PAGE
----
The Walker Curates the News: 12.08.14

Hank Willis Thomas, Raise Up, 2013

Hank Willis Thomas. Raise Up, 2014

Do #blacklivesmatter to the art world? Not when it really counts, writes an African American woman working in arts PR:

“It’s not like my colleagues don’t know how to talk about blackness in the arts. We talk about it all the time! We write press release upon press release about the importance of promoting artists of color so that their perspectives are included in conversations about race today. And when we’re successful, we pat ourselves on the back for a job well done — because of our work another black voice is featured, and audiences are educated, and we sleep easy knowing that we’ve made a difference. Today, though, there’s no conversation. No job well done. No sleeping easy. It’s a problem that I work in a profession that capitalizes on how cool it is to be black until it’s not cool to be black…”

  • “Does knowledge change when it is presented in different technological forms and cultural contexts? Through processes of experimentation, and by producing unconventional perspectives, can artists illuminate existing knowledge and meaning for a new generation? Can an artwork lead us to new modes of consciousness?” asks Recharge, Experimenta’s 6th International Biennial of Media Art, which surveys current forms of media practice.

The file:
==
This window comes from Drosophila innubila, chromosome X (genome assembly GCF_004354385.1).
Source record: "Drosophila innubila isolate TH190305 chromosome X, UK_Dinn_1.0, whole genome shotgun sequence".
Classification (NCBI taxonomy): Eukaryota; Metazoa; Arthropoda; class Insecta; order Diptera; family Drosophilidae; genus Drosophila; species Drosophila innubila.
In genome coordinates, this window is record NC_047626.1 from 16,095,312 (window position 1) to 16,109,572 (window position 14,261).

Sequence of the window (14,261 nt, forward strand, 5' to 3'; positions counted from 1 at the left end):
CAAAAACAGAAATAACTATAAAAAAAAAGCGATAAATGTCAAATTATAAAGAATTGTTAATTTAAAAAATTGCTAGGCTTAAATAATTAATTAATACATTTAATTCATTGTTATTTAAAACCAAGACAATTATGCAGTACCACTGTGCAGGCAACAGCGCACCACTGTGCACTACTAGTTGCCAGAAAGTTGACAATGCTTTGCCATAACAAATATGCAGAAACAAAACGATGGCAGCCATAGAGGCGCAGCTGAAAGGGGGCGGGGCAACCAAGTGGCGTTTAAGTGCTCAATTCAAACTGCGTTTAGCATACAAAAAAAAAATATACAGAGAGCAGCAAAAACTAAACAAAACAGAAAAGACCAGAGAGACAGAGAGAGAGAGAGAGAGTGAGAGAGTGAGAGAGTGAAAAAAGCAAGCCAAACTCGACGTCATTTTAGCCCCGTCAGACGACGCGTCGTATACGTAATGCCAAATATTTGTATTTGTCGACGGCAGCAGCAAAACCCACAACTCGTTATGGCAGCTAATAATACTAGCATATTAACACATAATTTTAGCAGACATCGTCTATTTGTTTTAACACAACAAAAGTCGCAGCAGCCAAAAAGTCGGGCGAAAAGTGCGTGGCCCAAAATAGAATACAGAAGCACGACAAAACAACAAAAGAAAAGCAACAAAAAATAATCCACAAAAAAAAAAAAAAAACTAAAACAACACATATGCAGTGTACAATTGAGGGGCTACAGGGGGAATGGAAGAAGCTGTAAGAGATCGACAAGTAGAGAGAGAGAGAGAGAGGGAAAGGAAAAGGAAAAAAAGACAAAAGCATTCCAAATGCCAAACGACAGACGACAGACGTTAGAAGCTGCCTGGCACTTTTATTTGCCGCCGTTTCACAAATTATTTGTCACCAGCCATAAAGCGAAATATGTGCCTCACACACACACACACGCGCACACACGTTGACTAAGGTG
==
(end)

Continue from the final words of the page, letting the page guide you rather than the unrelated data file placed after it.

• Referencing Duchamp’s concept of “infrathin,” Paul Soulellis writes that “we participate in shifting the transformational value of the material each time the framing changes” by which we can never know our relationship to the primary source. From materializing digital files to streaming artworks to websites, artists’ web-to-print practice has evolved into “performing publishing”—the self-conscious “performance of an idea by distributing it to a networked audience.”
  • Nauman’s art bothered me. It was both psychologically and culturally threatening, and the very fact that it bothered me bothered me,” writes Peter Plagens in his new book—an uncommonly approachable take on artist Bruce Nauman.
  • In an op-ed and a new set of intricate diagrams, artist William Powhida shines a light on the institutional structures that perpetuate the “endemic” economic imbalance in the art world, and suggests ways to fix them. Artists are, idealistically speaking, a working class aspiring to control some condition of their labor. “If we have any hope of changing the terms of capitalism (before it changes us irrevocably), we need to effect change throughout the entire art ecosystem,” he writes. “We need to encourage greater solidarity, in part by reaching out to artists who have access to levers of power in the vertical towers of selectivity like Art Basel Miami Beach…”

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